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Since September 2015, the United States, the seven Colorado River Basin states, and key water users including CAWCD, have been working with their counterparts in Mexico to develop a successor agreement to Minute 319, now known as Minute 323.

Minute 323 Signing

The direct negotiations with Mexico included the Director of the Arizona Department of Water Resources (ADWR) representing the interests of Arizona. CAWCD staff participated in several work groups supporting the negotiation effort. The Minute was finalized by the Commissioners of the International Boundary and Water Commission in the United States and the Republic of Mexico on September 27, 2017.

The Minute provides significant and lasting benefits to water users in Mexico and the United States, including CAP water users. The Minute provides for new investments in water conservation infrastructure in Mexico which will make water uses in the Mexicali Valley more efficient for the long-term. Mexico and the U.S. agreed to share the risks of shortages and to share opportunities for surplus Colorado River water. In addition, Mexico agreed to participate in additional actions to protect Lake Mead, in the event that the U.S. water users implement a Drought Contingency Plan in the U.S. The new Minute is an extension and expansion of the collaborative and cooperative efforts to protect Lake Mead and sustain the shared resources of the Colorado River.

CAWCD has participated in the binational process between the United States and Mexico since 2008 to achieve four main goals, which have been included in Minute 323:

  • Decrease the duration or magnitude of shortages by seeking Mexico’s voluntary agreement to share in Colorado River shortages with U.S. water users.
  • Increase the storage in Lake Mead through the development and implementation of water conservation projects in Mexico.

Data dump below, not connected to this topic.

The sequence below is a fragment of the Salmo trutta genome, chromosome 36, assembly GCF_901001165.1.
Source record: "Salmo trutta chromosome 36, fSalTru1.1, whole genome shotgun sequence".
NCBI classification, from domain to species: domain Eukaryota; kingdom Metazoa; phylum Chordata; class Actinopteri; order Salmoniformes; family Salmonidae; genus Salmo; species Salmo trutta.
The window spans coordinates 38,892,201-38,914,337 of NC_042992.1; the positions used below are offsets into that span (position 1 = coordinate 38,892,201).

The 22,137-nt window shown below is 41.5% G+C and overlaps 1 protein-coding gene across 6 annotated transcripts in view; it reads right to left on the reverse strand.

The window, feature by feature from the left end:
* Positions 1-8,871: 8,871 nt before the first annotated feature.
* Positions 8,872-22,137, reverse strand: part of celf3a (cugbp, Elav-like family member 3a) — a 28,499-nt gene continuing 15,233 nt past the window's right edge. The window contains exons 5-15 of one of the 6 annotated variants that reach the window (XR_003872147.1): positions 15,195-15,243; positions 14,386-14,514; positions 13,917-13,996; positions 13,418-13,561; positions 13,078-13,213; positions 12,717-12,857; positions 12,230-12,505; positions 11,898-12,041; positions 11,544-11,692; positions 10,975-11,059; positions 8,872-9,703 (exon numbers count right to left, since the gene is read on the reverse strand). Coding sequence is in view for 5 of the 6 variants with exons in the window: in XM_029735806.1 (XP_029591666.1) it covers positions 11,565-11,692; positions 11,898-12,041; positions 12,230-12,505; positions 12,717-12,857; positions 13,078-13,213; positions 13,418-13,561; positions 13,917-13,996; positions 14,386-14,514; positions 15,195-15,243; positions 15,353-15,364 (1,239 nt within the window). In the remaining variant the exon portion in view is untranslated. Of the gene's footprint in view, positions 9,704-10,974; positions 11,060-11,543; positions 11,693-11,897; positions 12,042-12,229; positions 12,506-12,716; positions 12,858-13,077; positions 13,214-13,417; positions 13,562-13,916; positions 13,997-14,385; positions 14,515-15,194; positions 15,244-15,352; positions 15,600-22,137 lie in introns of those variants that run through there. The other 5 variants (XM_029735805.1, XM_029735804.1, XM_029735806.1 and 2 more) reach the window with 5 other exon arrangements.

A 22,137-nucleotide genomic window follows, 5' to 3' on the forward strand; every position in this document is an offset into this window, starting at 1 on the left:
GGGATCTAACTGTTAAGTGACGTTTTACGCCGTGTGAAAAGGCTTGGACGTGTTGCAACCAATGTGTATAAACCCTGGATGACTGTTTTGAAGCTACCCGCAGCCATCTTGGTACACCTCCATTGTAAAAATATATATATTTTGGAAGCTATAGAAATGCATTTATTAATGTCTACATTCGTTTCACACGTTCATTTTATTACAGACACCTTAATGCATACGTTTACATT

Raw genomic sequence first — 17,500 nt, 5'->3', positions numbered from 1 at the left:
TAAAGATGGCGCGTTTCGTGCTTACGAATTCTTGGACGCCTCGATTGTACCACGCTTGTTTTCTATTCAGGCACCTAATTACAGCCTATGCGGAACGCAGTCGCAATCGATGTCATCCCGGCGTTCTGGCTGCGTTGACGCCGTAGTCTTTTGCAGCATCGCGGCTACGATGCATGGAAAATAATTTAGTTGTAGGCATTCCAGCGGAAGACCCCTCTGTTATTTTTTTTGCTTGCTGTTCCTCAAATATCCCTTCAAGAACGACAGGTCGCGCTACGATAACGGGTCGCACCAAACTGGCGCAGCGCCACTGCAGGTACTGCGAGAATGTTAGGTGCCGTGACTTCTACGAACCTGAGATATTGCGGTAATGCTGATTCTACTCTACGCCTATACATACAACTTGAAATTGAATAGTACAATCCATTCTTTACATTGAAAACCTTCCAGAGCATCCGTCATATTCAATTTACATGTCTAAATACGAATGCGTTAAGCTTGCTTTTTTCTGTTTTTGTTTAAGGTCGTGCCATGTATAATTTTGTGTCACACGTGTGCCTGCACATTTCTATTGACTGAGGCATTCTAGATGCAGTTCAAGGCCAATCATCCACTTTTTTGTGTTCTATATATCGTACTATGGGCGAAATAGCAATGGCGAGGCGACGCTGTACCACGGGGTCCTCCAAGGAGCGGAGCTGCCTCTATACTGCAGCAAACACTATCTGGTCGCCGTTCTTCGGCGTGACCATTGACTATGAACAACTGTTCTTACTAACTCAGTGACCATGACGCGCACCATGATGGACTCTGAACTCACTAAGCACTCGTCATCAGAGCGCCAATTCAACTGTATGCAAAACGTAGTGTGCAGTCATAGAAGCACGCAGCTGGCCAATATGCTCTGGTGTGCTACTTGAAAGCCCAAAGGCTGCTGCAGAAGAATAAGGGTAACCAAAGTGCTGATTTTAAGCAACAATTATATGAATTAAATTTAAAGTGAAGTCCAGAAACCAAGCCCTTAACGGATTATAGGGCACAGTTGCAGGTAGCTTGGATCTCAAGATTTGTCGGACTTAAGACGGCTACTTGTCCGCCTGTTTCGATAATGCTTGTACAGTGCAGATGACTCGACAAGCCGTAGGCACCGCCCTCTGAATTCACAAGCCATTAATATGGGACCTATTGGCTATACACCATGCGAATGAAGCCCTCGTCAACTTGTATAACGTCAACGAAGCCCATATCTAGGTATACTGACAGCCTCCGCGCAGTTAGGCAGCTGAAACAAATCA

• Augment CAP water supplies through the implementation of conservation projects in Mexico and explore binational desalination projects to benefit Arizona and Mexico water users.
  • Manage salinity compliance operations so that river operational changes made as part of these agreements will not reduce Arizona’s return flows and thereby reduce CAP deliveries.

Minute 323 MeetingThe key components on Minute 323 are:

  • Effective through 2026, consistent with the 2007 Guidelines.
  • Shortage is shared – if one country is in shortage, then the other country is in shortage with the same triggers that are identified for U.S. water users in the 2007 Guidelines; this is similar to Minute 319.
  • Surplus is shared – if one country can receive surplus, then the other country can receive surplus with the same initial trigger as U.S. water users as identified in the 2007 Guidelines; this is also similar to Minute 319.
  • Binational conservation projects have been expanded through the commitment to fund specified conservation projects in Mexico, to develop and fund additional projects, and to study binational desalination in the Gulf of California region.
  • Environmental flows and habitat restoration in the Colorado River delta region in Mexico will continue to be funded.
  • Salinity management projects will be expanded to improve the water quality of deliveries to Mexico while minimizing the impact to U.S. water users.
  • Binational Water Scarcity Contingency Plan has Mexico taking additional voluntary reductions upon the implementation of the Lower Basin Drought Contingency Plan, with the Mexico reductions similar to the Lower Basin states at the same elevation triggers.

Minute 323 Signing MeetingIn order to implement the Minute, a series of domestic agreements between U.S. parties were also executed. Overall, there are eight domestic agreements necessary to implement Minute 323 in Arizona and CAWCD is a party to six of these agreements, including a Memorandum of Agreement with ADWR. The CAWCD Board approved the execution of these agreements at the Board meeting on August 3, 2017. The domestic agreements were executed simultaneously with Minute 323. These agreements will serve to provide additional protection for CAP water users, and further CAWCD’s cooperative actions with its interstate and international partners to protect its Colorado River supply.

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